Previously, Notre Dame had won 43 straight against Navy, the longest such streak by one team over another in FBS history. Notre Dame had not lost to the Midshipmen since 1963, when future NFL Hall of Famer Roger Staubach was quarterbacking their offense.

    Next September, the Irish and Midshipmen will open the 2012 season oversees. On Sept. 1, the teams will meet in the Emerald Isle Classic at Aviva Stadium in Dublin, Ireland. It will be the second time Notre Dame and Navy play in Ireland.

    Saturday's game against Navy will have extra importance for Notre Dame. The Irish have dropped two in a row to head coach Ken Niumatalolo's team, and are seeking to right the ship after a difficult loss to USC this past weekend.

    - Josh Flynt ('11)

    Following Flynt - Irish Around the League

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    Although several players were off with byes this weekend, a few former Irish football players performed well in Sunday's NFL action.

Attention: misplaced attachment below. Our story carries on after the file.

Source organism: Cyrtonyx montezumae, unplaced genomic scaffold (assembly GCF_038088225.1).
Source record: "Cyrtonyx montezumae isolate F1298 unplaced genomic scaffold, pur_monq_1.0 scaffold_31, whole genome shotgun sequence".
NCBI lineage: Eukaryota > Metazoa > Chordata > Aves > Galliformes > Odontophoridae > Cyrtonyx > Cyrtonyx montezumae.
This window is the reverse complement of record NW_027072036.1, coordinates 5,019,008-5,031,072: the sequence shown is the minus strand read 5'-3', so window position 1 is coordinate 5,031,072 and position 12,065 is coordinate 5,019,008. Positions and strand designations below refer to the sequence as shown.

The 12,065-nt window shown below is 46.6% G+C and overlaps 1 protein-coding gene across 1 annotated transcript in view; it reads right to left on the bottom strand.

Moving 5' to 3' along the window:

In his Oakland debut, Chinedum Ndukwe ('07) made two solo tackles and intercepted a Kansas City pass on the final play of the first half, but the Raiders lost to the Chiefs, 28-0. The former Irish safety signed with the Raiders on Oct. 18.

    Green Bay improved to 7-0 with a 33-27 win in Minnesota. Ryan Grant ('05) had nine carries for 29 yards for the Packers.

    On the scoreboard, Sunday's game between Seattle and Cleveland looked more like Mariners vs. Indians baseball game than a Seahawks vs. Browns football bout. The Browns won 6-3. Golden Tate had one catch for 11 yards for the Seahawks, who dropped to 2-4.

    David Bruton ('09) had one solo tackle in Denver's 18-15 comeback win at Miami. Anthony Fasano ('06) caught two passes, including a 16-yard touchdown early in the fourth quarter for the Dolphins.

    Baltimore takes on Jacksonville in tonight's Monday Night Football action, but Tom Zbikowski ('07) is listed as doubtful for the Ravens.

    - Josh Flynt ('11)

    We've Got Spirit

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    Hear It From Tim Brown